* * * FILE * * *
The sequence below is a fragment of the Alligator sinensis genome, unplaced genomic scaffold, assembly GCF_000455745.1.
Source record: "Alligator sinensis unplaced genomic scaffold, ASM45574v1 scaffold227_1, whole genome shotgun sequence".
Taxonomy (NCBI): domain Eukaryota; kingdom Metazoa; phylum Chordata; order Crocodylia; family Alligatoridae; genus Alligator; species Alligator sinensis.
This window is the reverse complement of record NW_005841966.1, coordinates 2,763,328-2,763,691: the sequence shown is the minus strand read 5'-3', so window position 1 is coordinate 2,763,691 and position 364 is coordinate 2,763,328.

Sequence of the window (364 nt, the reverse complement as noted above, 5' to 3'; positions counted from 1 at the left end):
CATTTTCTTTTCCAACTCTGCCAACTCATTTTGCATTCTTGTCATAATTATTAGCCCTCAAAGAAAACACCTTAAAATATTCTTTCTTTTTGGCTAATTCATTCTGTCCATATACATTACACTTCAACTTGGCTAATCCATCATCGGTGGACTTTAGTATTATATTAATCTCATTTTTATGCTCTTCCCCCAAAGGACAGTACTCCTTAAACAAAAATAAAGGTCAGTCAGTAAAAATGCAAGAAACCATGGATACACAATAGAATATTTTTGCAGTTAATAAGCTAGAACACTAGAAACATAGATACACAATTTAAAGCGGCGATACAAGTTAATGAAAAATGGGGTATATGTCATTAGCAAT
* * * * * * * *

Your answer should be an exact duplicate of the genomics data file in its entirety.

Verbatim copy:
The sequence below is a fragment of the Alligator sinensis genome, unplaced genomic scaffold, assembly GCF_000455745.1.
Source record: "Alligator sinensis unplaced genomic scaffold, ASM45574v1 scaffold227_1, whole genome shotgun sequence".
Taxonomy (NCBI): domain Eukaryota; kingdom Metazoa; phylum Chordata; order Crocodylia; family Alligatoridae; genus Alligator; species Alligator sinensis.
This window is the reverse complement of record NW_005841966.1, coordinates 2,763,328-2,763,691: the sequence shown is the minus strand read 5'-3', so window position 1 is coordinate 2,763,691 and position 364 is coordinate 2,763,328.

Sequence of the window (364 nt, the reverse complement as noted above, 5' to 3'; positions counted from 1 at the left end):
CATTTTCTTTTCCAACTCTGCCAACTCATTTTGCATTCTTGTCATAATTATTAGCCCTCAAAGAAAACACCTTAAAATATTCTTTCTTTTTGGCTAATTCATTCTGTCCATATACATTACACTTCAACTTGGCTAATCCATCATCGGTGGACTTTAGTATTATATTAATCTCATTTTTATGCTCTTCCCCCAAAGGACAGTACTCCTTAAACAAAAATAAAGGTCAGTCAGTAAAAATGCAAGAAACCATGGATACACAATAGAATATTTTTGCAGTTAATAAGCTAGAACACTAGAAACATAGATACACAATTTAAAGCGGCGATACAAGTTAATGAAAAATGGGGTATATGTCATTAGCAAT